Olongapo SubicBay BatangGapo Newscenter

Monday, February 25, 2008

PASG bungling its way to extinction

HARDLY anybody (except maybe in some remote corner of Pangasinan were he was a local government functionary) knew who Antonio “Bebot” Villar was until he happened to be plucked from provincial obscurity and thrust on the national arena as chief of the Presidential Anti-Smuggling Group (PASG).

Sure, he has made a reputation of sorts in the local cock-fighting world as a breeder of prize-winning fighting cocks—and is even up this year for the title of “Cocker of the Year.”

But once given the mandate to go after smugglers, Villar—rather than showcasing himself by displaying firm resolve in the fight against economic saboteurs—has instead been exhibiting an insatiable appetite for publicity. Not to mention also a penchant for concocting cock-and-bull stories about the group’s achievements.

Under Villar, the PASG has been all shadow and hardly any substance—his preferred mode of operation being to run the unit with a flurry of press releases and photo opportunities (remember the meaningless smashing up of luxury cars in Subic) with him taking center stage, of course!

This was best exemplified a week ago when Villar—in his usual unquenchable thirst for media mileage that must surely even get the Palace exasperated at times—put it about in the media that the PASG was going after a luxury retailer for technical smuggling and a “politician close to Malacañang whose name I don’t even want to mention” for a lot worse.

A day or two after his media statements it became patently clear why Villar had a pressing need to gasp for the oxygen of publicity to put himself and his unit in favorable light.

He was due to face a hostile hearing before the House of Representatives Committee on Good Government (filled with diligent pro-Palace lawmakers, we might add) where the main business on the agenda was the gross incompetence of the PASG. And, even more alarmingly, several lawmakers accused PASG operatives of themselves being protectors of big time smugglers—throwing up the distressing implication that if a business entity was not willing to pay up millions to be “protected” it would be prosecuted.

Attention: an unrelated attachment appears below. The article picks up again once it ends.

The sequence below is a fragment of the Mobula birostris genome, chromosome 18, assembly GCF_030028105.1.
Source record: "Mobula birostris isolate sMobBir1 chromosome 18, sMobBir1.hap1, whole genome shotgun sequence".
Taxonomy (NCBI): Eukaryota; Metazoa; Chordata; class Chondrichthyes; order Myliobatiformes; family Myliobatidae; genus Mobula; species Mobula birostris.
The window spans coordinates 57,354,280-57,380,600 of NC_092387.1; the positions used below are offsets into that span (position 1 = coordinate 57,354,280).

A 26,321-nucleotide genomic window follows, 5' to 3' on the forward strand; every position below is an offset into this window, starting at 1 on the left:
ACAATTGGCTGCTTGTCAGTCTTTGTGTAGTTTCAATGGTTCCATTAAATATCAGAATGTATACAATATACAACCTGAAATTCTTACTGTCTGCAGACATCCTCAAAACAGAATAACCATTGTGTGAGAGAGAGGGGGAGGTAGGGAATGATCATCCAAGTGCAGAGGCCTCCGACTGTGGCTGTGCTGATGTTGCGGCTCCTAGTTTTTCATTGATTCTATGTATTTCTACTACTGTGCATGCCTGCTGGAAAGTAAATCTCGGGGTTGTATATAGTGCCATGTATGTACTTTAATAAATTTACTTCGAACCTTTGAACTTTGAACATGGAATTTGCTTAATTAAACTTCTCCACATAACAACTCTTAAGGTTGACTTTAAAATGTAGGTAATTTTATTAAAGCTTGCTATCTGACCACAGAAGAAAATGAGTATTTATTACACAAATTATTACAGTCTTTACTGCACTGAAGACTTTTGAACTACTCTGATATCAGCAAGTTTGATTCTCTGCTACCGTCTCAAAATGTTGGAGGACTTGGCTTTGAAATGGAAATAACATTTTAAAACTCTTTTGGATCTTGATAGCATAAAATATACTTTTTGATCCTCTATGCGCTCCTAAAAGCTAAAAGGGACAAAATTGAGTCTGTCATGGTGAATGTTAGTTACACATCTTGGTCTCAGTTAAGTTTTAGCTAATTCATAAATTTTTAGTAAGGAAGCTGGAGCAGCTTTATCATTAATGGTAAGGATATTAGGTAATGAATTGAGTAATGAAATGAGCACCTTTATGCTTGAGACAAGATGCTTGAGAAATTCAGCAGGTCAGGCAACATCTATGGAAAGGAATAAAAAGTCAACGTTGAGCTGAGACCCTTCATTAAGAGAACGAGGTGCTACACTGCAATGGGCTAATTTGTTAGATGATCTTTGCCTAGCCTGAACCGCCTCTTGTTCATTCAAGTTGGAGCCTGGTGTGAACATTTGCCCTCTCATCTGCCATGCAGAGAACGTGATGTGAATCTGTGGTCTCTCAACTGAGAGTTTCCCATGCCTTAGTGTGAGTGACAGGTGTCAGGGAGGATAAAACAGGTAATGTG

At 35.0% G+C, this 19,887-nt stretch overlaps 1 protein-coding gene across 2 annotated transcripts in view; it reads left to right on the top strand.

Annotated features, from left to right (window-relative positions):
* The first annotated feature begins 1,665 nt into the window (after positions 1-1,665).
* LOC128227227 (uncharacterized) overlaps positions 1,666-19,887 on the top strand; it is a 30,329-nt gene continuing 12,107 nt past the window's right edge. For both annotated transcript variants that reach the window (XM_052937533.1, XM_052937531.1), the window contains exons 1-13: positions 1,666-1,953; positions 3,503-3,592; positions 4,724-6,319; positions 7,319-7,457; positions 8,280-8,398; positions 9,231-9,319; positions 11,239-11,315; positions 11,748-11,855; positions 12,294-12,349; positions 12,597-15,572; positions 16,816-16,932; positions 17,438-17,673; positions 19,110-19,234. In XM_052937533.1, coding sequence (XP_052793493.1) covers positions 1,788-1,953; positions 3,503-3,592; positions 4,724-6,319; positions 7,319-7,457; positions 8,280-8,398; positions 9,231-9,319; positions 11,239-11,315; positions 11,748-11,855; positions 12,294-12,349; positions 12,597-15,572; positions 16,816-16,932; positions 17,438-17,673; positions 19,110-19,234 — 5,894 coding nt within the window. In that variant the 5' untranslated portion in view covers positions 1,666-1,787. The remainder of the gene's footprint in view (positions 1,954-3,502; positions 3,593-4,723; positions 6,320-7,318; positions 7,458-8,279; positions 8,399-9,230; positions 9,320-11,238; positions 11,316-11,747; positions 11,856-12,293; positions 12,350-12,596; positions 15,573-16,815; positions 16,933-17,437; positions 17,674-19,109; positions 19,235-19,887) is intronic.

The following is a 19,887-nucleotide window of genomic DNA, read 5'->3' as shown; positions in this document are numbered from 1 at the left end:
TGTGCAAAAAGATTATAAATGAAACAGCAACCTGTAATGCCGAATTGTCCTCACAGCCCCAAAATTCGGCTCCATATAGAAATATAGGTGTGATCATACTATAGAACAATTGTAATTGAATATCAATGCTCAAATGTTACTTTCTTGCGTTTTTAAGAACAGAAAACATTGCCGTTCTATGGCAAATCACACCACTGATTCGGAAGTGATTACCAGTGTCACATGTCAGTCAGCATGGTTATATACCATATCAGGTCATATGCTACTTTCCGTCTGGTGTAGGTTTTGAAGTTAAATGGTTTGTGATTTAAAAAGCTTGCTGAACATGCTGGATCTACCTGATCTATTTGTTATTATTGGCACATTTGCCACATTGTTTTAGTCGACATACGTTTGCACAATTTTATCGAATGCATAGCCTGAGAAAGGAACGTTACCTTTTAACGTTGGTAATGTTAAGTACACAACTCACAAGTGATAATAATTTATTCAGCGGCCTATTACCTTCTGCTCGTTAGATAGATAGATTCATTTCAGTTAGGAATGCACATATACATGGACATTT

There was also concern raised by the lawmakers that the PASG was merely overlapping the functions of the Bureau of Customs. As Zambales Rep. Milagros Magsaysay pointed out: “The PASG’s existence has sown confusion because its functions are now being carried out by the Custom’s bureau.”

Rep. Magsaysay would know what she is talking about since her constituency Zambales neighbors Subic where the PASG has a roving (and all-encompassing) brief that its detractors allege has caused the group to run out of control.

As for the allegations that the PASG is piggybacking on the BOC’s achievements on the antismuggling front—all we can say is that the somewhat bemused look on the face of highly regarded Customs Commissioner Napoleon Morales when faced with that question says it all!

The PASG was created by Malacañang by virtue of Executive Order 624 with the good, and commendable, intention of assisting in the government’s fight against smugglers. But we guess even the Palace must sometimes wearily wonder what Villar and his merry band at the PASG are really up to.

And leaking tales to the media about a supposed politician close to Malacañang being a smuggling kingpin was a perfect example of the bungling manner in which Villar is doing his job.

As informed café society contended on that one, the proper and reasonable thing for Villar to do was to go direct to the Palace with his sensitive information—if it did exist, to begin with—rather than try to skewer the guy on the barbecue of innuendo.

From what we are gathering from our sources at both the House and the Senate, it would seem the PASG has squandered its mandate and its days may be numbered.

Certainly, the House Committee on Good Government would like the PASG to be disbanded and relegated to history as soon as possible. And the dustbin of history is never short of space.
OPEN NOTEBOOK By Random Jottings - Manila Times

Labels: , , ,


Post a Comment

<< Home


This is a joint private blog of volunteers from Subic Bay. It is being maintained primarily to collate articles that may be of importance to decision making related to the future of Subic Bay and as a source of reference material to construct the history of Subic Bay.

The articles herein posted remains the sole property of original authors and publications which has full credits to the articles.

Disclaimer: Readers should conduct their own research and due diligence before using any article herein posted for whatever intended purpose it may be. This private web log will not be liable for any loss or damage caused by a reader's reliance on information obtained from volunteers of this private blog.

www.subicbay.ph, http://olongapo-subic.com, http://sangunian.com, http://olongapo-ph.com, http://oictv.com, http://brgy-ph.com, http://subicbay-news.com, http://batanggapo.com 16 January 2012